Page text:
put sth together Meaning in the Cambridge English Dictionary Cambridge dictionaries logo

Meaning of “put sth together” in the English Dictionary

"put sth together" in British English

See all translations

put sth together

phrasal verb with put uk   us   /pʊt/ verb (present participle putting, past tense and past participle put)
B2 to put the ​parts of something in the ​correctplaces and ​join them to each other: It took several ​hours to put the ​puzzle together.C1 to ​prepare a ​piece of ​work by ​collecting several ​ideas and ​suggestions and ​organizing them: The ​management are putting together a plan/​proposal/​package to ​rescue the ​company. It ​takes about three ​weeks to put the ​magazine together.

expend iconexpend iconMore examples

  • If you put the ​pieces of ​wood together, you can make a ​fort.
  • We put the ​tables together so that everyone could ​sit together.
put together said after a phrase that refers to a ​group of ​people or things to show that you are ​thinking of them as a ​grouprather than ​separately: She ​earns more than all the ​rest of us put together. The ​population of the US is ​bigger than that of ​Britain, France, and Germany put together.
(Definition of put sth together from the Cambridge Advanced Learner’s Dictionary & Thesaurus © Cambridge University Press)

"put sth together" in Business English

See all translations

put sth together

phrasal verb with put uk   us   /pʊt/ verb (putting, put, put)
to prepare a ​piece of ​work by ​organizing several ​ideas and suggestions: put together a plan/proposal/package The ​management are putting together a ​proposal to ​rescue the ​company. It ​takes about three weeks to put the ​magazine together.
(Definition of put sth together from the Cambridge Business English Dictionary © Cambridge University Press)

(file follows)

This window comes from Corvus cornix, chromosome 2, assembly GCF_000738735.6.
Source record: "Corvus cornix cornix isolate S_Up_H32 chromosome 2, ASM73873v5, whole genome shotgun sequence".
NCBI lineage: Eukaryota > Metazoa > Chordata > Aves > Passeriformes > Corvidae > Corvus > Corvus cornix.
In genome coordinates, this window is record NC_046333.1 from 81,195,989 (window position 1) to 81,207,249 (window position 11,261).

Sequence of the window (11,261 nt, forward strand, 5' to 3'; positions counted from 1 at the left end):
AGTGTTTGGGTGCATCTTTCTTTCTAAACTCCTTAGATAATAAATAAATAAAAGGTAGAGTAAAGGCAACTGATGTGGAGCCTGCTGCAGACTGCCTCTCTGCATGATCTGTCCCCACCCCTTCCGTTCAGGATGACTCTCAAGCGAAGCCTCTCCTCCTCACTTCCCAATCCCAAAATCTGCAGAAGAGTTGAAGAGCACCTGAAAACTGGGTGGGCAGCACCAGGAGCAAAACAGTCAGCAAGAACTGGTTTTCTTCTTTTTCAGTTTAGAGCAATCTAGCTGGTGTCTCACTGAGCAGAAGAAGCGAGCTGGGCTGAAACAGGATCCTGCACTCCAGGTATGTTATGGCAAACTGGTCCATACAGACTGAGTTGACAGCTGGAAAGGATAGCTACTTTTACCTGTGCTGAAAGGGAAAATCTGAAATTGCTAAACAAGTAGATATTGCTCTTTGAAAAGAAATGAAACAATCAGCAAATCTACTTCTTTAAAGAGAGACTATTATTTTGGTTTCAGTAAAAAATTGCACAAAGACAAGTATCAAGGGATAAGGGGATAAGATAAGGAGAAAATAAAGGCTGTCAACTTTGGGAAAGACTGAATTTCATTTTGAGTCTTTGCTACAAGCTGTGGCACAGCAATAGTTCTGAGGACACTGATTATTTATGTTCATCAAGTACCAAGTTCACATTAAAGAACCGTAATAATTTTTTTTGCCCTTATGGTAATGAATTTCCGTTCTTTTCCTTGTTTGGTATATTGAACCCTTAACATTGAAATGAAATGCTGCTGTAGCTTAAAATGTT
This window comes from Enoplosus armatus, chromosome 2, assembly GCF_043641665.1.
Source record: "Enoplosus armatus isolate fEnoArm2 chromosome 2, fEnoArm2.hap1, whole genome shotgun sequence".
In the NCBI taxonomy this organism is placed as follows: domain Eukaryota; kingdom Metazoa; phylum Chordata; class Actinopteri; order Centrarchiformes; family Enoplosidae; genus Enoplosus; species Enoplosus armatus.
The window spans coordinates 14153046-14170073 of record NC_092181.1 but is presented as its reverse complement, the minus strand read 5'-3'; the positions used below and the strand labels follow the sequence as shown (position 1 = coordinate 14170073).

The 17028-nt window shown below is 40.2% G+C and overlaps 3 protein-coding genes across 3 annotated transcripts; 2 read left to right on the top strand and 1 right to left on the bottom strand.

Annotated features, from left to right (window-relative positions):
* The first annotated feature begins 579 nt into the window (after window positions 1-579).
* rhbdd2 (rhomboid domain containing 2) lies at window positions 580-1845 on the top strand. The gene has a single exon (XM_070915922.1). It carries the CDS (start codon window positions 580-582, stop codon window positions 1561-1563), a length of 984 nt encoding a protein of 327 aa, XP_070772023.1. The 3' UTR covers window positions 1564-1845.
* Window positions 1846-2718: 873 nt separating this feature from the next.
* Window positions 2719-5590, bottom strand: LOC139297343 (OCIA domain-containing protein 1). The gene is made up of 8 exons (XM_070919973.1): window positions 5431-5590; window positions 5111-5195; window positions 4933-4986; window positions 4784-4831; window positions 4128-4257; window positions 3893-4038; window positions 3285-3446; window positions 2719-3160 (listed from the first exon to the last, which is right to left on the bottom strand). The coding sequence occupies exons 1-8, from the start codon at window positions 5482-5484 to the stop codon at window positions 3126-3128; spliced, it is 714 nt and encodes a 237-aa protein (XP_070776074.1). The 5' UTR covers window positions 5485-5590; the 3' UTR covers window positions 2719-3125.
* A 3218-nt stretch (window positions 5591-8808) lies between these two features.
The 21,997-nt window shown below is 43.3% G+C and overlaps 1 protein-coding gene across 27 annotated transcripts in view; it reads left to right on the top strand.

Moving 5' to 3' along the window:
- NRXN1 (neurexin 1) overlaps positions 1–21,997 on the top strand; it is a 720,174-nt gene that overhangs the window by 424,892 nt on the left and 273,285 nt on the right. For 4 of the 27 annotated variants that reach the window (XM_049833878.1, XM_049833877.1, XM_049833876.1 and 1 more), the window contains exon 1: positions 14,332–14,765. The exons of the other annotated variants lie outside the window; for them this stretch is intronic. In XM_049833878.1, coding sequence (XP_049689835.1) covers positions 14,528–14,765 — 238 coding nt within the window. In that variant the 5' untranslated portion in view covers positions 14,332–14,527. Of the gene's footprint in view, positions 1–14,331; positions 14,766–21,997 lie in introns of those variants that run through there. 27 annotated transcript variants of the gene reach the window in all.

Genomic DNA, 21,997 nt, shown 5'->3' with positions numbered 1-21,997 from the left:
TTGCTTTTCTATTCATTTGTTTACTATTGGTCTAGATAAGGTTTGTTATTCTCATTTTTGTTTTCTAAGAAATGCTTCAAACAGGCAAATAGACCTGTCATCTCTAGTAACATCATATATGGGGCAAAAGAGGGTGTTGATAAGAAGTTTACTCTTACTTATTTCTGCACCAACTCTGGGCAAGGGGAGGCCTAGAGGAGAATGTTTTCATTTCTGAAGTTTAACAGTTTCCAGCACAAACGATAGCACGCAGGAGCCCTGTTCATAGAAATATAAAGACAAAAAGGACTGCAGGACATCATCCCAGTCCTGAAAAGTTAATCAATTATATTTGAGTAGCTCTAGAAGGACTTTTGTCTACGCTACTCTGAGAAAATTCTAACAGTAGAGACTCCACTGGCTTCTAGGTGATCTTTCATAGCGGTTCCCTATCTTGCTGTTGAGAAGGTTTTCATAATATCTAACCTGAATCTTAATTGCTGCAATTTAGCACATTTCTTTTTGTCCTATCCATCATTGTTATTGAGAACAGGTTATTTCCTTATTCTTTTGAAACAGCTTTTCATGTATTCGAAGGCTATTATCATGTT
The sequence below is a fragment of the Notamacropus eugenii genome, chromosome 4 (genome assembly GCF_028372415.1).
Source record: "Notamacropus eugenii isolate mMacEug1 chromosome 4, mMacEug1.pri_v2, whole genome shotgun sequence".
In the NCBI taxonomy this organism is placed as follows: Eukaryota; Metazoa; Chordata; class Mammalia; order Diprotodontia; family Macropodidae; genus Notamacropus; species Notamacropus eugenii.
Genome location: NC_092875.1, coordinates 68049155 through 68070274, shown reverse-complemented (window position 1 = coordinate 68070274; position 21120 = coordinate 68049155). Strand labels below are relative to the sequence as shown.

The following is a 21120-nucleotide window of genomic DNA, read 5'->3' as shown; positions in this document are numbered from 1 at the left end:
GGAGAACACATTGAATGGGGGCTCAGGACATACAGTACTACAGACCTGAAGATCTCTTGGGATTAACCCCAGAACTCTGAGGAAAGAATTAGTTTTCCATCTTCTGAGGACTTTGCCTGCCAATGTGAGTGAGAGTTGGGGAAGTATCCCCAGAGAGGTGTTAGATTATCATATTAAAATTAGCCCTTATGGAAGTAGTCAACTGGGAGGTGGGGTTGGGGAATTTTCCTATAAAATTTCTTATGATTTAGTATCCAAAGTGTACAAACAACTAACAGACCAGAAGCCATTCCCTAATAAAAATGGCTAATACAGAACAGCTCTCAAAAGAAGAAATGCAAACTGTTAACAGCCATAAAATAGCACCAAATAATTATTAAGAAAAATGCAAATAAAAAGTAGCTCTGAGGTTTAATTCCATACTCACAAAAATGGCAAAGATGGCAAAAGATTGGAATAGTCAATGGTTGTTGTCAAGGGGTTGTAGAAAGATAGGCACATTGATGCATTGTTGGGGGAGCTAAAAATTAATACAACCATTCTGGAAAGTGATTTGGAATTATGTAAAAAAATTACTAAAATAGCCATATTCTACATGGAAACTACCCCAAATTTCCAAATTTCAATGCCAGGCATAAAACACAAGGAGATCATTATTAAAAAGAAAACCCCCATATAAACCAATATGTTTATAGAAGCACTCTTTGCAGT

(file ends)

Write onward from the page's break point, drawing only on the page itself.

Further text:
What is the pronunciation of put sth together?
Add Cambridge dictionaries to your browser to your website

“put sth together” in British English

    Word of the Day

    costume

    the set of clothes typical of a particular country or period of history, or suitable for a particular activity

    Word of the Day

    I used to work hard/I’m used to working hard (Phrases with ‘used to’)
    I used to work hard/I’m used to working hard (Phrases with ‘used to’)
    by Kate Woodford,
    February 10, 2016
    On this blog, we like to look at words and phrases in the English language that learners often have difficulty with. Two phrases that can be confused are ‘used to do something’ and ‘be used to something/doing something’. People often use one phrase when they mean the other, or they use the wrong

    Read More 

    farecasting noun
    farecasting noun
    February 08, 2016
    predicting the optimum date to buy a plane ticket, especially on a website or using an app A handful of new and updated websites and apps are trying to perfect the art of what’s known as farecasting – predicting the best date to buy a ticket.

    Read More